Curry… cooked in a hurry

Posted on July 10, 2008
Filed Under >Owais Mughal, Food, Humor, Society
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Owais Mughal

Our home in Karachi had a cricket ground next to it. Being a ‘puraana chaawal’ (seasoned rice) of the area, I became manager of this ground in early 90s. My duties included assigning the cricket ground to different local teams as well as arranging a match or two on special occasions.

Once I arranged a match for a neighborhood team but the local players didn’t show up on time. After doing a typical eleventh hour calling and rounding-up of players, I was able to field a ‘pakaR dhakaR XI’ (rounded-up XI). It was a very colorful team in a sense that eleven players spoke at least five different languages and yet understood each other very well.

At lunch break all the players gathered around me and demanded lunch. Some claimed that I owe them a lunch because they have done me a favor by coming to play to Federal-B-Area from far flung areas of the city such as North Nazimabad. Those familiar with Karachi geography may know that North Nazimabad is located right next to Federal-B-Area. Only a 30-feet wide drainage stream called ‘Gujjar Nala’ separates the two localities.

Being outnumbered 1 to 13, I gave in to their demands. I was still a student so did not have money to buy 13 people any kind of lunch. Not even the cheap ‘bun-kababs’. So I walked inside home to see what was ready for lunch. I saw cooked ‘aaloo-shorba’ (Potatoes with curry) on top of stove. It was of course not enough for 14 people. Since necessity is the mother of invention therefore I took a huge bowl out of closet and poured some curry in it. A quantity, that was just enough for probably 4 people.

Then I filled up a jug with water and mixed it in the curry. Curry’s volume now increased by a gallon and its density decreased to a state of matter called ‘Bose-Einstein Condensate.’ See to the left below.

I then sent our 12th man to the nearby ‘Gharib-Nawaz tandoor’ (Poor people’s clay Oven) to get a few naan (flat round bread). 12th man was an aspiring young cricketer and in an aspiration to debut from our team, he happily went to get the ‘naan’. Our team management used 12th man not only for on-ground services but off-ground services too. Long story short; when bread came; 14 people ate my specially prepared ‘pani-shorba’ (water-curry) without any complaint. I do however remember some of the remarks made at the occasion. They were a pure delight to hear such as this famous one coming right out of Urdu literature:

‘kiya piddee aur kiya piddee ka shorba’
(What little bird and its little curry)

Then there was a remark given in a complete state of denial and astonishment:

‘ye kis cheez ki yakhni hai bhai?
(What is this soup made of?)

Note: In an ideal world of culinary delights, a curry is supposed to be thicker than a soup.


ye tou shorbay kay shorbay kaa shorbaa hai
This is an extract of an extract of an extract of a curry)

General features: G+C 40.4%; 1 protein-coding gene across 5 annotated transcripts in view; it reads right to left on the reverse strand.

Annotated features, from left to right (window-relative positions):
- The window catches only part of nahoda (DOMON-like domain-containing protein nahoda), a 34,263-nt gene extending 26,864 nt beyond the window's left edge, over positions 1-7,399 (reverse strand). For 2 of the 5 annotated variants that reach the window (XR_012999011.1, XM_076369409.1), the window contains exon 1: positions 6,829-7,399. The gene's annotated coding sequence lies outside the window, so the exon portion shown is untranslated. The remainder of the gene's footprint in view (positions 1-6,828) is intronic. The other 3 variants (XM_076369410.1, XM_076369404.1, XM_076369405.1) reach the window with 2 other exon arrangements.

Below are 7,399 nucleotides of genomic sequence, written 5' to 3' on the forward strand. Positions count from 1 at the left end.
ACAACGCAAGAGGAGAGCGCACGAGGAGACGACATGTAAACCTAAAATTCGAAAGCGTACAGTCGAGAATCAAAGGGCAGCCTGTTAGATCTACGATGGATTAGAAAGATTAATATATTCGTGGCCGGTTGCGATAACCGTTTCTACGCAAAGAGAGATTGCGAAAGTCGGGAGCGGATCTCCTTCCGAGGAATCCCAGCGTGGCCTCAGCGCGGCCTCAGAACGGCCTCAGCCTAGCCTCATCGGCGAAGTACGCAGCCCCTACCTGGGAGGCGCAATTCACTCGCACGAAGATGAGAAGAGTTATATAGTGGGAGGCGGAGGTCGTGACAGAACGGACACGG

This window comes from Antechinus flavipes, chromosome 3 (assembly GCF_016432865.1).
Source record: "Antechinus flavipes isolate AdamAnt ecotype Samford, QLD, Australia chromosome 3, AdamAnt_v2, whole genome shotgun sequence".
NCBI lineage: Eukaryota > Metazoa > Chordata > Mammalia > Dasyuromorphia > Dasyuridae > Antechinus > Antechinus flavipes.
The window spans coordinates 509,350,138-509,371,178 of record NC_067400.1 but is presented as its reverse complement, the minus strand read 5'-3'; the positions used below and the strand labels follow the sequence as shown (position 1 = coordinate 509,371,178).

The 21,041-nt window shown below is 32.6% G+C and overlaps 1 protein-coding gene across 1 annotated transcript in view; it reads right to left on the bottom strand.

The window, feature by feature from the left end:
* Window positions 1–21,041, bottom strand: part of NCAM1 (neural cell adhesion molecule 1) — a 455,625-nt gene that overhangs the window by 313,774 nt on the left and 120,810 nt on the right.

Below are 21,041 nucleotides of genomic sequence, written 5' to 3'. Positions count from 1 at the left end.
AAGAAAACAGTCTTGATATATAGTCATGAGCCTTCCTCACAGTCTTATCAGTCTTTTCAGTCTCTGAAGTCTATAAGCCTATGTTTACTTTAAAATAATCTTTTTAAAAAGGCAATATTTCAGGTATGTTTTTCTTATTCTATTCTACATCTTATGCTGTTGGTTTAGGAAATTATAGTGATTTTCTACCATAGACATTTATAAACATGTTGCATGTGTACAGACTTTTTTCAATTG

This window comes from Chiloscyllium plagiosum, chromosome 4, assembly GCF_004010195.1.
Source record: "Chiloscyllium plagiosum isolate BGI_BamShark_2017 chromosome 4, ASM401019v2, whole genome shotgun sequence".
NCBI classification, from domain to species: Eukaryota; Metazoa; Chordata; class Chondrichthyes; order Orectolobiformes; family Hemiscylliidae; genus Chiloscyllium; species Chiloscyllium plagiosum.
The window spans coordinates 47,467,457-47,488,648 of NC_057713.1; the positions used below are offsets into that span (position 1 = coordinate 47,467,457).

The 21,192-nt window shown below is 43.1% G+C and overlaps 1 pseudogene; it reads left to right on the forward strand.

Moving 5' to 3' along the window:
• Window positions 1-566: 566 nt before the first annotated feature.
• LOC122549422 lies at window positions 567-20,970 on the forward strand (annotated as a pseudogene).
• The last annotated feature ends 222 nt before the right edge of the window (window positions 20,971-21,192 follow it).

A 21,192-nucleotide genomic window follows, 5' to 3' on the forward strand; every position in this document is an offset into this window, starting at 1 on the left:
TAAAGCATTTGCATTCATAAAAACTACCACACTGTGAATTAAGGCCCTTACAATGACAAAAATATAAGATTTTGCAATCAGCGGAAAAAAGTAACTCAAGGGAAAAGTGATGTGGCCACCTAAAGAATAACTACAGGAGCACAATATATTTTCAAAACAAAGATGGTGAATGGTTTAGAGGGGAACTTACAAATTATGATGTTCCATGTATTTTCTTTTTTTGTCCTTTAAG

And yet another was when somebody called this curry in Punjabi as lamma shora (tall curry).

The voices of dissent soon died down as getting free food was an incentive enough to shut up and eat whatever was available. To this day, whenever I remember this indigenous recipe’ of mine, it makes me smile. Conclusion is that curry is such a form of food which can be diluted as needed and can be fed to a varied number of people ranging anywhere from 1 person to many (or any).

For the welfare of general public I want to key down the recipe’ of Curry in a hurry:

Recipe’ of Curry in a Hurry

1. Volume of already cooked curry (any kind): 100 ml or as much as one can afford.
2. Count the people available: x (say)
3. Glass of water: One. It doesn’t matter if it is half empty or half full. We’ll fill it up to the brink in a bit.
4. Curry bowl: One and empty
5. Pour 100 ml curry in the empty curry bowl and pour a glass full of water into curry ‘x’ times.
6. ‘ae-lo mazaydaar shorba tayyar hai’ (lo-behold. tasty curry in a hurry; is ready)

The End

28 responses to “Curry… cooked in a hurry”

  1. ahsan says:

    And then there was always one “railoo katta” in the team. And the word became synonym to anyone who changes side /loyalty, especially to the batting side.

  2. Shazia R. Hussain says:

    @Rafay Kashmiri
    Okay, I checked with a punjabi linguist (who happens to be my dad. No, he doesn’t have any qualification in punjabi but knows more than any lingusit could ever hope to learn) and he confirmed that it means what I explained. I also found a website called where there’s a punjabi to English dictionary that explains the meaning of “chawal” to be “meanness” .

    “Chipakna” would come in the sense of being”leechar”. Well, “chawal” or “leechar”: The President of Pakistan is an embodiment of both.
    Regarding your poem about aam, lassi and keema bharay karelay: again, wah wah, wah wah. But please, don’t go on…

  3. Kiya yar yaad diladiya.Burns Road ki galiyo may ,polo ground aur dusre aas paas ke grounds may kailne may kiya maza aata thaa.fruit aur dusri items ke khali dabbe ki wicket banate thaiy.Polo ground may anginat teamay khailty thi bohat dar lagta tha baaz martaba sar may lag bhi jata tha aur tanke bhi ate thai.magar itwar ko zaroor khailtey thai .now those are only dreams.

  4. Tahira Khalid Hussain says:

    I like the way you tell about your past practicals

  5. ASIF says:

    Very funny story. I can identify with it in many ways. Those bonds of street cricket are still the best ones.

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